College Football

In Cure Bowl, UCF returns to old stomping grounds; Arkansas State in 6th straight bowl game


This story was compiled and written by University of Connecticut journalism students Molly Burkhardt and Daniela Marulanda, with information and statistics provided by ESPN, the University of Central Florida football website, Arkansas State University football website and the team’s twitter.

UCF (6-6, 4-4) looks to return to their old stomping grounds at Camping World Stadium in Orlando, Fla. to play Arkansas State (7-5. 7-1) in the second year of the AutoNation Cure Bowl Dec. 17 at 5:30 p.m (CBS Sports Network)

UCF’s eighth bowl appearance will be played in the stadium the Knights played in for 27 years, before moving to Bright House Networks Stadium in 2007. “Bowlando” is the hashtag the Knights have chosen to promote the game on Twitter as they look to attract a large home crowd for the game.

“We’re thrilled to be in a bowl game,” UCF head coach Scott Frost said after accepting the Cure Bowl invitation. “Our guys have done a lot to earn a chance to play in the postseason. I think it’s wonderful that we get to play right here in the great city of Orlando.”

Arkansas State, which has a 7-5 overall record and 7-1 in the Sun Belt Conference, won the league title for the fifth time in six seasons. This will be the Red Wolves sixth straight bowl game and their first appearance in the Cure Bowl, according to the Red Wolves’

Their first appearance was in 2005 and they are (2-4) in Bowl games. Their last win in a Bowl Game was against Ball State.

“I’m extremely proud of our team and the way they fought through adversity this year, not only to win another Sun Belt Conference title, but also to earn an opportunity to compete in the Cure Bowl and finish our season on a high note against a great opponent from the American Athletic Conference,” said A-State head coach Blake Anderson after accepting the bid.

Adversity haunted Arkansas State which started their season 0-4, losing their fourth game against FCS rival Central Arkansas. After their shaky start, the Red Wolves won seven of their last eight games.

A-state’s offense averaged 27 points per game. Quarterback sophomore Justice Hansen had 2,514 passing yards, 16 touchdowns and eight interceptions. He had a 59 passage completion percentage, read to the Sun Belt Conference website.

“I am very familiar with the state of Florida and UCF, so I know this will be both a great destination and opponent for our team and fans. The Cure Bowl presents a strong matchup against a team from the American Athletic Conference,” said A-state Director of Athletics Terry Mohajir.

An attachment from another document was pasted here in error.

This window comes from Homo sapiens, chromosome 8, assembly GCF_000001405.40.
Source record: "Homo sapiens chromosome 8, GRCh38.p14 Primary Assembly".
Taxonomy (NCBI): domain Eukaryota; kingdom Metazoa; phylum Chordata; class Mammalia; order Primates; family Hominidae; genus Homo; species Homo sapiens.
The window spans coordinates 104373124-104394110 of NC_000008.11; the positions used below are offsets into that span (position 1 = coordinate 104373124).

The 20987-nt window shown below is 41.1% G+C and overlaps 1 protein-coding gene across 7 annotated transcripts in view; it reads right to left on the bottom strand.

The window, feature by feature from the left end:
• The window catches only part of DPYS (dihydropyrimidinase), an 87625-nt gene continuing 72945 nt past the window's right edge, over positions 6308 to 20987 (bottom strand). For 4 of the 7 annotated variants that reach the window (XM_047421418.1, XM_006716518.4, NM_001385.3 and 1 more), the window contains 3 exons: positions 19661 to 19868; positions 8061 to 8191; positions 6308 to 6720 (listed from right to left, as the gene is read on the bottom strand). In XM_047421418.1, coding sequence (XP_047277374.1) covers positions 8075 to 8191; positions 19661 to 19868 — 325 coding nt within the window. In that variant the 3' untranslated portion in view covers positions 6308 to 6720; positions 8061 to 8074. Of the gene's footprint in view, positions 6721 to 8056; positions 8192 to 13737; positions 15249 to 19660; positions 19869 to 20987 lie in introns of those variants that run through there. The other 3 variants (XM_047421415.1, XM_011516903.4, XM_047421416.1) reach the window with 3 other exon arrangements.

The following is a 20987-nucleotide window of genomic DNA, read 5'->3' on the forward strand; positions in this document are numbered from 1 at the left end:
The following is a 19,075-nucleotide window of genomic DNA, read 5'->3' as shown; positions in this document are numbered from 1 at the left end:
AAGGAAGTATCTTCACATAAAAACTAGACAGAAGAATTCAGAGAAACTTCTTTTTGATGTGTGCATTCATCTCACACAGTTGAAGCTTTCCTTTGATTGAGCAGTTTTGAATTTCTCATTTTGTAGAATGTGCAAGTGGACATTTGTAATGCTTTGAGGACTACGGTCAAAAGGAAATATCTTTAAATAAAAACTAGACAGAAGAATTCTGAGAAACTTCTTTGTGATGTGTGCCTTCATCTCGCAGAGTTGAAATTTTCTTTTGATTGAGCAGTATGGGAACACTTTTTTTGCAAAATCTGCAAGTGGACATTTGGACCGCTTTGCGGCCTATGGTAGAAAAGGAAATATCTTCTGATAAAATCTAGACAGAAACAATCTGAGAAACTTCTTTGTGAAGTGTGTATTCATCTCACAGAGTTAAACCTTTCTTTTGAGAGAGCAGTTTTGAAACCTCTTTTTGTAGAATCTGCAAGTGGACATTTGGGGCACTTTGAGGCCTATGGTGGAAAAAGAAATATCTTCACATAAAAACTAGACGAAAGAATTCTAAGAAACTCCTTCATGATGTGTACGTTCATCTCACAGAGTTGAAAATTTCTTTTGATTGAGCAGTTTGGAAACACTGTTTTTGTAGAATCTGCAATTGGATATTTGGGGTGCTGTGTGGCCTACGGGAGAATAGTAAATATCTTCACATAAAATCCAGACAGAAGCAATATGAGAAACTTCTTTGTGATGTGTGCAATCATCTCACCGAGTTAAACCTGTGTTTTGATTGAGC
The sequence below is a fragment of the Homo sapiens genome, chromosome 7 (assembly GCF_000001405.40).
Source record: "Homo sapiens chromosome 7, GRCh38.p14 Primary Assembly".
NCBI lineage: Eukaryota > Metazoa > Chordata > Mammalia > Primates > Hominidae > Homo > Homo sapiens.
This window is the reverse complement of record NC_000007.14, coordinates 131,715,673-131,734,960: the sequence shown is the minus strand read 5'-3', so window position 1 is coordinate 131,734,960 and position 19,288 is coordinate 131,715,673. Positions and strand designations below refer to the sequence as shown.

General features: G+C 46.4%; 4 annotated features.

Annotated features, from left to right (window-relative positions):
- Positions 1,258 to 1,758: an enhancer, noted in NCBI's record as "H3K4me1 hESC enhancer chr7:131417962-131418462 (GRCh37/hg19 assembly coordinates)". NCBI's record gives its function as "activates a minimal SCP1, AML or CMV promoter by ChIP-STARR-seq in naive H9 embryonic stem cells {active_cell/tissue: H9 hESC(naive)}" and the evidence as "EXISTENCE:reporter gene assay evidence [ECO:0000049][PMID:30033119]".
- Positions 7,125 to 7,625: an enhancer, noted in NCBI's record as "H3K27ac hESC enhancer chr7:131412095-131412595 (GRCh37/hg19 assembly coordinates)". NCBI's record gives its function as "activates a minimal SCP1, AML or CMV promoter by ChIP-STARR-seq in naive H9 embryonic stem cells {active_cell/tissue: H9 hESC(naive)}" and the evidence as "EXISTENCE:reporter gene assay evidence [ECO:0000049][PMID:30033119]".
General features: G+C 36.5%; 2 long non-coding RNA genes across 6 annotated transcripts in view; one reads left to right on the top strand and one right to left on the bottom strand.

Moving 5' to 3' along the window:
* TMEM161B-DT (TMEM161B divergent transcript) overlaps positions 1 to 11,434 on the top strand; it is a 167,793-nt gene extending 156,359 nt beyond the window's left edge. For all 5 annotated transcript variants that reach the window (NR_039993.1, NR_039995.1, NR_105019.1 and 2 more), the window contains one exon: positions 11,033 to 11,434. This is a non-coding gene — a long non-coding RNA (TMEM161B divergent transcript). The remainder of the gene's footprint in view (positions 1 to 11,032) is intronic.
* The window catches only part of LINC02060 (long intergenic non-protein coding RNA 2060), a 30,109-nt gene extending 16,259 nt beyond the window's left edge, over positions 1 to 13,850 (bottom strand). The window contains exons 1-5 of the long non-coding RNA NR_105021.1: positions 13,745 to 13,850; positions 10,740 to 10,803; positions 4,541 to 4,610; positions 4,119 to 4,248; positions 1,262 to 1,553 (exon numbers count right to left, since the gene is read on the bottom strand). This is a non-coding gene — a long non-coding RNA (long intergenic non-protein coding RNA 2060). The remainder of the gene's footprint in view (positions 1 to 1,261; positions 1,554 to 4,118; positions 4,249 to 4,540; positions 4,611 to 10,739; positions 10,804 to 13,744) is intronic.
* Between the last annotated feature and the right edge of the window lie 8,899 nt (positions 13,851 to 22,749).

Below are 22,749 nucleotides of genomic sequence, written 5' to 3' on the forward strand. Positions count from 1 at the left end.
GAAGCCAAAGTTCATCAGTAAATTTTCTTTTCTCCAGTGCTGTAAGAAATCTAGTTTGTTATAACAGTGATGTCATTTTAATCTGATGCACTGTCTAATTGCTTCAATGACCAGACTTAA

The game will be a defensive battle between these two teams. A-state was third in scoring defense in their conference, allowing 22 points on average per game.

ESPN rated redshirt defensive end Ja’von Rolland-Jones as the key player for the game. He has 11.5 sacks and is .5 sack away from setting the school record.

The Knights have claim to the American Conference’s Defensive Player of the Year, Shaquem Griffin. The redshirt junior linebacker had 56 tackles this season, and led the conference with 11 sacks.

Griffin lost his left hand as a child after battling amniotic band syndrome since he was born. He has not let him stop him from playing football and says the hardest thing is convincing others he can do the job.

His twin brother and teammate Shaquill contributed to Central Florida’s strong defense with 60 tackles and 4 interceptions, according to the AAC website.

Central Florida’s defense ranked third in the conference for defensive scoring, with 36 of their touchdowns this season coming off the defense, according to the AAC website.

Going into the bowl game, the Knights are coming off a two game losing streak, closing out their season with a 31-48 loss at South Florida.

UCF’s Vice President and Athletic Director Danny White said in an interview with that the program is excited to be included in any bowl game, but the Cure Bowl is special.

“The Cure Bowl stands for something maybe a little more than most, to be a bowl that helps raise awareness and money for breast cancer. That’s as good a cause as you can find,” White said.

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